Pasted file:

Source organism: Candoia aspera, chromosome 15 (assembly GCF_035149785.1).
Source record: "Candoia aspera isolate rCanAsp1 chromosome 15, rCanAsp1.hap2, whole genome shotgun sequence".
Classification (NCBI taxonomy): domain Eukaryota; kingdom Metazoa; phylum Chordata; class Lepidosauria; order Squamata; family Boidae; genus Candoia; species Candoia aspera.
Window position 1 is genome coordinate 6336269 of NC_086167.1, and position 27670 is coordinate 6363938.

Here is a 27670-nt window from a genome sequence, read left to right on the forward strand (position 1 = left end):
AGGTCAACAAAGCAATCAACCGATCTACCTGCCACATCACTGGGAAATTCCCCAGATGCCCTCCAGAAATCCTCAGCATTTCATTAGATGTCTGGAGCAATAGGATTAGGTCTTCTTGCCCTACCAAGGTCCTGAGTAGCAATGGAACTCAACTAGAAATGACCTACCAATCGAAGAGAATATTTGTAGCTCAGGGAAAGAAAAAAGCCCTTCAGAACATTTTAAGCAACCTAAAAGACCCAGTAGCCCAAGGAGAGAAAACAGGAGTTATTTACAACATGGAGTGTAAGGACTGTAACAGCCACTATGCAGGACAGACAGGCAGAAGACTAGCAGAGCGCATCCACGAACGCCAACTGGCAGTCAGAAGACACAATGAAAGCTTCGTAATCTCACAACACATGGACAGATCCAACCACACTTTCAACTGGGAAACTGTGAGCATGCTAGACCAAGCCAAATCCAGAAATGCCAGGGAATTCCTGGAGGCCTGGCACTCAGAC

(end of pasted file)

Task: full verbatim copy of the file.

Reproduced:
Source organism: Candoia aspera, chromosome 15 (assembly GCF_035149785.1).
Source record: "Candoia aspera isolate rCanAsp1 chromosome 15, rCanAsp1.hap2, whole genome shotgun sequence".
Classification (NCBI taxonomy): domain Eukaryota; kingdom Metazoa; phylum Chordata; class Lepidosauria; order Squamata; family Boidae; genus Candoia; species Candoia aspera.
Window position 1 is genome coordinate 6336269 of NC_086167.1, and position 27670 is coordinate 6363938.

Here is a 27670-nt window from a genome sequence, read left to right on the forward strand (position 1 = left end):
AGGTCAACAAAGCAATCAACCGATCTACCTGCCACATCACTGGGAAATTCCCCAGATGCCCTCCAGAAATCCTCAGCATTTCATTAGATGTCTGGAGCAATAGGATTAGGTCTTCTTGCCCTACCAAGGTCCTGAGTAGCAATGGAACTCAACTAGAAATGACCTACCAATCGAAGAGAATATTTGTAGCTCAGGGAAAGAAAAAAGCCCTTCAGAACATTTTAAGCAACCTAAAAGACCCAGTAGCCCAAGGAGAGAAAACAGGAGTTATTTACAACATGGAGTGTAAGGACTGTAACAGCCACTATGCAGGACAGACAGGCAGAAGACTAGCAGAGCGCATCCACGAACGCCAACTGGCAGTCAGAAGACACAATGAAAGCTTCGTAATCTCACAACACATGGACAGATCCAACCACACTTTCAACTGGGAAACTGTGAGCATGCTAGACCAAGCCAAATCCAGAAATGCCAGGGAATTCCTGGAGGCCTGGCACTCAGAC